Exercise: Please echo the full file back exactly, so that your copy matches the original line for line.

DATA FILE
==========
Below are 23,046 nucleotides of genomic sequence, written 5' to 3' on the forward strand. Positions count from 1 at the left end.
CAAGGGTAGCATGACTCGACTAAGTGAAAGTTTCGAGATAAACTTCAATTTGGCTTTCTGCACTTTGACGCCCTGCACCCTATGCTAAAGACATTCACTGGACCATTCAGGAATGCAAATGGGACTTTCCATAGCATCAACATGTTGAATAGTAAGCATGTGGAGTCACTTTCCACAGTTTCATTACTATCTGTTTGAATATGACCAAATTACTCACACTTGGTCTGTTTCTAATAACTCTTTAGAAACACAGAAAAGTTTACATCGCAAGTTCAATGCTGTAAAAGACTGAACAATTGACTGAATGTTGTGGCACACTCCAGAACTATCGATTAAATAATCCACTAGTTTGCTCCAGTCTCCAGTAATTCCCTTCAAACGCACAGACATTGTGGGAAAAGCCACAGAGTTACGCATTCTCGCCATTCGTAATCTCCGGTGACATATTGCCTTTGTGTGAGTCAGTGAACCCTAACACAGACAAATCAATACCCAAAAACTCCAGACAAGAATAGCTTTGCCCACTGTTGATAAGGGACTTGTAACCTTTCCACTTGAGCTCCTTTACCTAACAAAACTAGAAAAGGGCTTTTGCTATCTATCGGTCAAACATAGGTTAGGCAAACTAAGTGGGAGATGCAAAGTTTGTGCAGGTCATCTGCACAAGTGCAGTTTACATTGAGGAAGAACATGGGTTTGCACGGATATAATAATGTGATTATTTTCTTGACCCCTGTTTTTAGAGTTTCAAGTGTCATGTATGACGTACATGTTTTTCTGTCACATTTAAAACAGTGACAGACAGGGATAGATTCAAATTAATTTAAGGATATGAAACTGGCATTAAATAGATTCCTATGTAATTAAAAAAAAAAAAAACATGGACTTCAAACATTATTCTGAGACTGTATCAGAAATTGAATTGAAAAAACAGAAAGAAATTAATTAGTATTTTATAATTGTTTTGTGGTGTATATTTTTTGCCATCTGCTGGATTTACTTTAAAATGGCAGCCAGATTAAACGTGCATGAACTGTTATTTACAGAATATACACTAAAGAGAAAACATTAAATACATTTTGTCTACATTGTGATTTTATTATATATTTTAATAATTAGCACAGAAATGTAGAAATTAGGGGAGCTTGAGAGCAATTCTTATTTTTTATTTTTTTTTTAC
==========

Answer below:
Below are 23,046 nucleotides of genomic sequence, written 5' to 3' on the forward strand. Positions count from 1 at the left end.
CAAGGGTAGCATGACTCGACTAAGTGAAAGTTTCGAGATAAACTTCAATTTGGCTTTCTGCACTTTGACGCCCTGCACCCTATGCTAAAGACATTCACTGGACCATTCAGGAATGCAAATGGGACTTTCCATAGCATCAACATGTTGAATAGTAAGCATGTGGAGTCACTTTCCACAGTTTCATTACTATCTGTTTGAATATGACCAAATTACTCACACTTGGTCTGTTTCTAATAACTCTTTAGAAACACAGAAAAGTTTACATCGCAAGTTCAATGCTGTAAAAGACTGAACAATTGACTGAATGTTGTGGCACACTCCAGAACTATCGATTAAATAATCCACTAGTTTGCTCCAGTCTCCAGTAATTCCCTTCAAACGCACAGACATTGTGGGAAAAGCCACAGAGTTACGCATTCTCGCCATTCGTAATCTCCGGTGACATATTGCCTTTGTGTGAGTCAGTGAACCCTAACACAGACAAATCAATACCCAAAAACTCCAGACAAGAATAGCTTTGCCCACTGTTGATAAGGGACTTGTAACCTTTCCACTTGAGCTCCTTTACCTAACAAAACTAGAAAAGGGCTTTTGCTATCTATCGGTCAAACATAGGTTAGGCAAACTAAGTGGGAGATGCAAAGTTTGTGCAGGTCATCTGCACAAGTGCAGTTTACATTGAGGAAGAACATGGGTTTGCACGGATATAATAATGTGATTATTTTCTTGACCCCTGTTTTTAGAGTTTCAAGTGTCATGTATGACGTACATGTTTTTCTGTCACATTTAAAACAGTGACAGACAGGGATAGATTCAAATTAATTTAAGGATATGAAACTGGCATTAAATAGATTCCTATGTAATTAAAAAAAAAAAAAACATGGACTTCAAACATTATTCTGAGACTGTATCAGAAATTGAATTGAAAAAACAGAAAGAAATTAATTAGTATTTTATAATTGTTTTGTGGTGTATATTTTTTGCCATCTGCTGGATTTACTTTAAAATGGCAGCCAGATTAAACGTGCATGAACTGTTATTTACAGAATATACACTAAAGAGAAAACATTAAATACATTTTGTCTACATTGTGATTTTATTATATATTTTAATAATTAGCACAGAAATGTAGAAATTAGGGGAGCTTGAGAGCAATTCTTATTTTTTATTTTTTTTTTAC